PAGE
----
Sunday, February 01, 2015

Evo Psych for PUAs

Evolutionary Psychologist Geoffrey Miller is interviewed on this (for lack of a better description) PUA podcast. See also The new dating game.
Ep. #67 The State of Evolutionary Psychology and the Mating Mind with Geoffrey Miller

[Geoffrey Miller] Yeah I'd say about seventy percent of evolutionary psychology is about mating, attraction, physical attractiveness, mental attractiveness, potential conflicts between men and women, and how those play out. But then other evolutionary psych people study all kinds of other things, like the learning and memory that Wikipedia mentioned. ...

[Geoffrey Miller] Well one thing to note is it's a pretty new field. I was literally at Stanford University when the field got invented by some of the leading people, who kind of had a joint retreat there at a place called The Center for Advanced Study in Behavioral Sciences. 1989, 1990.

And they actually strategized about, "How do we create this new field? What should we call it? How do we launch it? What kind of scientific societies and journals do we establish?"

So the field's only twenty-five years old. It started out pretty strongly though, because the people who went into it were brilliant, really world-class geniuses, and that's one of the things that attracted me to the field when I was a grad student.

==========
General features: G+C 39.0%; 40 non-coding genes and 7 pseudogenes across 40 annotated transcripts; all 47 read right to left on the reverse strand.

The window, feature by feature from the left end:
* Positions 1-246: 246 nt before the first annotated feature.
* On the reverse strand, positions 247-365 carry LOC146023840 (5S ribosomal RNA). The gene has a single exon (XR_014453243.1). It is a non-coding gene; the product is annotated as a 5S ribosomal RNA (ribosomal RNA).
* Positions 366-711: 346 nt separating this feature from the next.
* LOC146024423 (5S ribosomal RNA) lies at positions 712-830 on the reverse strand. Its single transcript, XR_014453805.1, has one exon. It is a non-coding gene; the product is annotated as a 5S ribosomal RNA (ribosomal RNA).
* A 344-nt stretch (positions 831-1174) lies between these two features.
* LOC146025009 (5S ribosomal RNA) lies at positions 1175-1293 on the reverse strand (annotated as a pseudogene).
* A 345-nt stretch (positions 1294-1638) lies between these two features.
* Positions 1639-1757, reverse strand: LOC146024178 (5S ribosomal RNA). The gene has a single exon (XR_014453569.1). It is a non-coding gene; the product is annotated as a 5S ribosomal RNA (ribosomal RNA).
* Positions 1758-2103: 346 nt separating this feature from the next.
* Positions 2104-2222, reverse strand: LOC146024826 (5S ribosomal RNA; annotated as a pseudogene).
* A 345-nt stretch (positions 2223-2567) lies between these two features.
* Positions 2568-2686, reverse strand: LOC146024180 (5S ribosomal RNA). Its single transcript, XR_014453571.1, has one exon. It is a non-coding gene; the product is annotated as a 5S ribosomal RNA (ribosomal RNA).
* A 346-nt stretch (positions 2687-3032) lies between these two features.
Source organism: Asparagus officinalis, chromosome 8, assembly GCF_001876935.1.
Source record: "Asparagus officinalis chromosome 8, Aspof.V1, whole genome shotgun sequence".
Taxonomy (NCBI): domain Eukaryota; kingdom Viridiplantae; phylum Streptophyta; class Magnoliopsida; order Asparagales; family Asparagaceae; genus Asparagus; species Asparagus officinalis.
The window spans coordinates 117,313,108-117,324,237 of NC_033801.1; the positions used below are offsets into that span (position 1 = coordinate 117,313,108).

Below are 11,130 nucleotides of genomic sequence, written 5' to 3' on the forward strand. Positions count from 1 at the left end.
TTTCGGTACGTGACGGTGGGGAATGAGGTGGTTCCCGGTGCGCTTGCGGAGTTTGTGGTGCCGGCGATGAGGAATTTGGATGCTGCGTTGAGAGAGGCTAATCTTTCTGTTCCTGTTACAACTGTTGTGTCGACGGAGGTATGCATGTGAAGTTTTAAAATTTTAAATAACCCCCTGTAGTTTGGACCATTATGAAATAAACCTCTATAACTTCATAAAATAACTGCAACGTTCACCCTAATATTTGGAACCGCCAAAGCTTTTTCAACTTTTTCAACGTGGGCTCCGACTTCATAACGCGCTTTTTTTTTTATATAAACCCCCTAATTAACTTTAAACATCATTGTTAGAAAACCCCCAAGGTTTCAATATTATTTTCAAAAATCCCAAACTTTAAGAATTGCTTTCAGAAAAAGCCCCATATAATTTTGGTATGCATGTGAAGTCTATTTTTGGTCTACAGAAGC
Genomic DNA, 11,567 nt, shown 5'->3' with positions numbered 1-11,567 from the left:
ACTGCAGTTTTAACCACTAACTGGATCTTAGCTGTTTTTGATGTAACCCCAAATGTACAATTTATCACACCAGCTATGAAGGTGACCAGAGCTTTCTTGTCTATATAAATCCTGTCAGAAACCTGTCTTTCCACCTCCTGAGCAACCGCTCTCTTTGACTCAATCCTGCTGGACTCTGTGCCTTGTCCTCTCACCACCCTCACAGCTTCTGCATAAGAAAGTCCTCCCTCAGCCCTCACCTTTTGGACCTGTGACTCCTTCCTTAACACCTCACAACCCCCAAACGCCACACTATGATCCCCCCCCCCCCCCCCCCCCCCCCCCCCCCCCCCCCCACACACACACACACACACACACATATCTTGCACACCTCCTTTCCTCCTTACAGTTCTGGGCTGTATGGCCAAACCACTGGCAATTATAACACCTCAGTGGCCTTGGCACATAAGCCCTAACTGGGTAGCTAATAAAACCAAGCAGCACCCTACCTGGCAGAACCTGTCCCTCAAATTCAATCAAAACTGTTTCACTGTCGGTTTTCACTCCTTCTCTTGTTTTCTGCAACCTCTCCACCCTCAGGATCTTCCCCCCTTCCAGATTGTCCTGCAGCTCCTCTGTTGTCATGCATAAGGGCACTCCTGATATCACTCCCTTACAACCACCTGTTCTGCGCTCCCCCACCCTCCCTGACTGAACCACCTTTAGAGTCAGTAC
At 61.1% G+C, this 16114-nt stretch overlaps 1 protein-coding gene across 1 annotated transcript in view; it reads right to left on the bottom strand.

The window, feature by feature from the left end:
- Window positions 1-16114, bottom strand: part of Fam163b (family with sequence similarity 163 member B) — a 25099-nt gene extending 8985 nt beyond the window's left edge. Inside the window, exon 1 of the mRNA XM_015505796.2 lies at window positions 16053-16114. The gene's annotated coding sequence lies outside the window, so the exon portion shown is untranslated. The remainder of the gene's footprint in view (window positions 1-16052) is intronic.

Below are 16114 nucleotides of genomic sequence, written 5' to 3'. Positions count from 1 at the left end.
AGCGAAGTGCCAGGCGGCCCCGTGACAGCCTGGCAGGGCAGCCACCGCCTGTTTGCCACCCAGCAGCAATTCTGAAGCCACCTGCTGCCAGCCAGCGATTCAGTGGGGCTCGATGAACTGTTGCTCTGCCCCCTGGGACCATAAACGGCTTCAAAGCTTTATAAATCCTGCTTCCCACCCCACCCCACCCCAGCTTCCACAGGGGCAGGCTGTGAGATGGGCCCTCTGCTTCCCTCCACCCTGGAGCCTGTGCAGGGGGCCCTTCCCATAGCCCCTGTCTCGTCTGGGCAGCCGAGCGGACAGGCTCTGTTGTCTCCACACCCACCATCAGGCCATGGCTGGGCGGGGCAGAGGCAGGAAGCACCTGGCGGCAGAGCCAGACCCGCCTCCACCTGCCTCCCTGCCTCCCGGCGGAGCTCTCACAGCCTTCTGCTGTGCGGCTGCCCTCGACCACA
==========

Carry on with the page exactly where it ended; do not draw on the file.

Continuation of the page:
Since then, the quality of the research has gotten way better. It's a very progressive field in the sense that we actually build on each other's insights. Other areas of psychology, everybody wants to coin and patent their own little term, their own, almost, trademarked little theory, and try to ignore a lot of what other people do.

We tend to be in more of the tradition of mainstream biology, where you actually respect what other people have done before, and try to build on it. So I think we're really good at doing that.

The other thing to remember, apart from it being a young field, is it's a pretty small field. There's fewer than a thousand people in the world actively doing evolutionary psych research, compared to fifty thousand people doing neuroscience research, or probably a hundred thousand scientists doing cancer research.

So it's not a huge field. There's probably more science journalists trying to cover evolutionary psychology than there are evolutionary psych researchers. ...

[Geoffrey Miller] Well I'll tell you what areas of science really impress me at the moment, in terms of being super high-quality and sophisticated. One is behavior genetics. Twin studies. So I did a sabbatical in Brisbane, Australia with one of the big twin research groups, back in 2007.

And they were just making this shift. They had tracked thirty thousand pairs of twins in Australia for the previous twenty years, and given them literally hundreds of surveys, and measurements, and experiments over the years. And they were just starting to collect DNA from all these twin pairs.